Every four to six years, Congress hunkers down to write, debate, and pass the Farm Bill, a mammoth piece of legislation with sweeping implications for a surprisingly broad range of issues.
If you care about wetlands, or advocate for the hungry, or believe in better nutrition for schoolchildren, or just want to keep breathing clean air, you should pay attention to the Farm Bill. You will also want to follow the debate and horse trading around the omnibus bill -- which have already started and promise to kick into high gear this summer -- if you are concerned about issues as diverse as water quality, sprawl, genetic engineering, renewable energy, food safety, biodiversity, organic farming, corporate control of the food system, and the reinvigoration of rural America.
The 2002 Farm Bill generated some $80 billion in new federal spending, and much of it benefited large-scale producers and corporations that are running small-scale family farmers out of business. The 2007 bill will set key policies from then until 2012 and, no matter what deals are ultimately cut, will also be worth tens of billions. Consequently, lobbyists from multinational corporations and environmental organizations, family-farm advocates, tax reformers, and consumer-interest groups are working their legislators and each other.
And stakes are high. Four years ago budget surpluses abounded and Democrats controlled the Senate. As a result, programs that encourage sustainable farming and rural development made it through agriculture committees and into the 2002 Farm Bill. But given recent tax cuts, natural disasters, and the cost of waging war, Congress might feel less generous.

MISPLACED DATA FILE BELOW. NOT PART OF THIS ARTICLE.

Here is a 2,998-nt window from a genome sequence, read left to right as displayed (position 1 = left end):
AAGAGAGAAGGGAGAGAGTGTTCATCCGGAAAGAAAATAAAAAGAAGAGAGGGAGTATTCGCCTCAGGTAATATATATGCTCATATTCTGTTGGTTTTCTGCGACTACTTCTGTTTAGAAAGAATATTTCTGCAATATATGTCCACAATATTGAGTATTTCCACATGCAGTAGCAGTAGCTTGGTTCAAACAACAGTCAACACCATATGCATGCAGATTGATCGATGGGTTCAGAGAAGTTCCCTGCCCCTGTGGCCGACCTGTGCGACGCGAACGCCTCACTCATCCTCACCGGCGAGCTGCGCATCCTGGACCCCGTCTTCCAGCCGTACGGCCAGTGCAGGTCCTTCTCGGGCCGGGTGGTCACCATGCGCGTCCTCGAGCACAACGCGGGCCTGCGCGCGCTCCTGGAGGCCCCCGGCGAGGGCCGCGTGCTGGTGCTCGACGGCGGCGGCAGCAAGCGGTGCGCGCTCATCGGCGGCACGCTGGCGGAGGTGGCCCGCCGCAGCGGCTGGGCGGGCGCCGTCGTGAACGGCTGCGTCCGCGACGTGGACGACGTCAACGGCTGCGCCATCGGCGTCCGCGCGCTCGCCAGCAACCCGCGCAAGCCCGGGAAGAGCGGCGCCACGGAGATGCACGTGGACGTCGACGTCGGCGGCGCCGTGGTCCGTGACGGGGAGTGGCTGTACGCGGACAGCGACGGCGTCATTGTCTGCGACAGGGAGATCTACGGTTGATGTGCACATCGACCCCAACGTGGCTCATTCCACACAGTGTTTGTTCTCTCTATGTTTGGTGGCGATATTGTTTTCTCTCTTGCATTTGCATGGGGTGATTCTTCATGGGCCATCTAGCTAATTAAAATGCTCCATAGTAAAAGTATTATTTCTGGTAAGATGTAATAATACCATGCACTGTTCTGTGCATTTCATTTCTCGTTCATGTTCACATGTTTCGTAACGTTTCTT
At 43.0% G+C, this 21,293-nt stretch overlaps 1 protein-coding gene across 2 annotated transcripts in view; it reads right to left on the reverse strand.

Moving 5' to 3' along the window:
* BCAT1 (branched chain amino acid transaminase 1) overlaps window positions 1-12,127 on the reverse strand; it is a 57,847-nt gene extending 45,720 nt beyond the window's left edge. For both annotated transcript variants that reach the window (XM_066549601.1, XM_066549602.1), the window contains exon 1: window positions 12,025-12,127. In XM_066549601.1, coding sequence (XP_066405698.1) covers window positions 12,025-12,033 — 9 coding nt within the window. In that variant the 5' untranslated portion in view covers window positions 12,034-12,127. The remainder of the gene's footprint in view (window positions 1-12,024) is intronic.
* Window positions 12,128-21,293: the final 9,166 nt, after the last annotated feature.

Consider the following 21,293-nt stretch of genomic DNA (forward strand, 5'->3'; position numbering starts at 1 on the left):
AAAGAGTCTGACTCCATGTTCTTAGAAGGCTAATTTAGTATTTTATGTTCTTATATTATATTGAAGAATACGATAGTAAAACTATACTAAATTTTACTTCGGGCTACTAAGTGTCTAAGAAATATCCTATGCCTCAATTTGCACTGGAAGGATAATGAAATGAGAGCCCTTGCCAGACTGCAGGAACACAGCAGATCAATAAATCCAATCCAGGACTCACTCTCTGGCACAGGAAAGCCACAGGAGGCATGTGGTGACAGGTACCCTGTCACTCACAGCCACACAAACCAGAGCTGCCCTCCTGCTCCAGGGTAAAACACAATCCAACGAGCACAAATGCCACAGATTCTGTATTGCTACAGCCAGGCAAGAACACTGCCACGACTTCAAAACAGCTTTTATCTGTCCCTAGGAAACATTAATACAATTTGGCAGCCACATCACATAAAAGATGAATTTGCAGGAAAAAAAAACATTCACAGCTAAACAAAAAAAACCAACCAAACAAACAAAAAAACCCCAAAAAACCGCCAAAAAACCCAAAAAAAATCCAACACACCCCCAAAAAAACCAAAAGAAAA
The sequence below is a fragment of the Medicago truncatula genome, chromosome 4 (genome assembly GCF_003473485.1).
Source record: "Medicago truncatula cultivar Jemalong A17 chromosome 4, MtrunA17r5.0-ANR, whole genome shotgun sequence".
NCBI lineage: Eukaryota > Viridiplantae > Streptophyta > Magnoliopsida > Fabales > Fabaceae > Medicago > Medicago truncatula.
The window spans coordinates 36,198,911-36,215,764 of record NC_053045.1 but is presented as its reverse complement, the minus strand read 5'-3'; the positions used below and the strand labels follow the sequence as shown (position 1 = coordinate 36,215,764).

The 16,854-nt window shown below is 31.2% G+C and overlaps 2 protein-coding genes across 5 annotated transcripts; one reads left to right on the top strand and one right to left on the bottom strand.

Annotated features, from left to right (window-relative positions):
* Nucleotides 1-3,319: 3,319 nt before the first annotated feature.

One of the most contentious issues promises to be the fate of commodity subsidies. What began as a progressive attempt to lift farmers out of the Great Depression has ballooned into a corporate boondoggle, as the government doles out billions in subsidies every year to growers of already overproduced staples like corn, soybeans, and wheat. The overwhelming majority of that money goes to massive farms and bloated cooperatives. In other words, subsidies wipe out family farms, promote toxic chemical farming, and gut market prices on staple grains, skewing the advantage to large food and agribusiness corporations.
Subsidies also have opponents overseas. Organizations such as Oxfam International have spent money to get out the message that U.S. farm subsidies depress prices for farmers in the developing world, leading to poverty and famine. Countries hit hardest have taken their complaints to the World Trade Organization, where U.S. and European farm subsidies have become the source of conflict; at last December's WTO talks in Hong Kong, farmers rioted outside the conference to protest subsidies.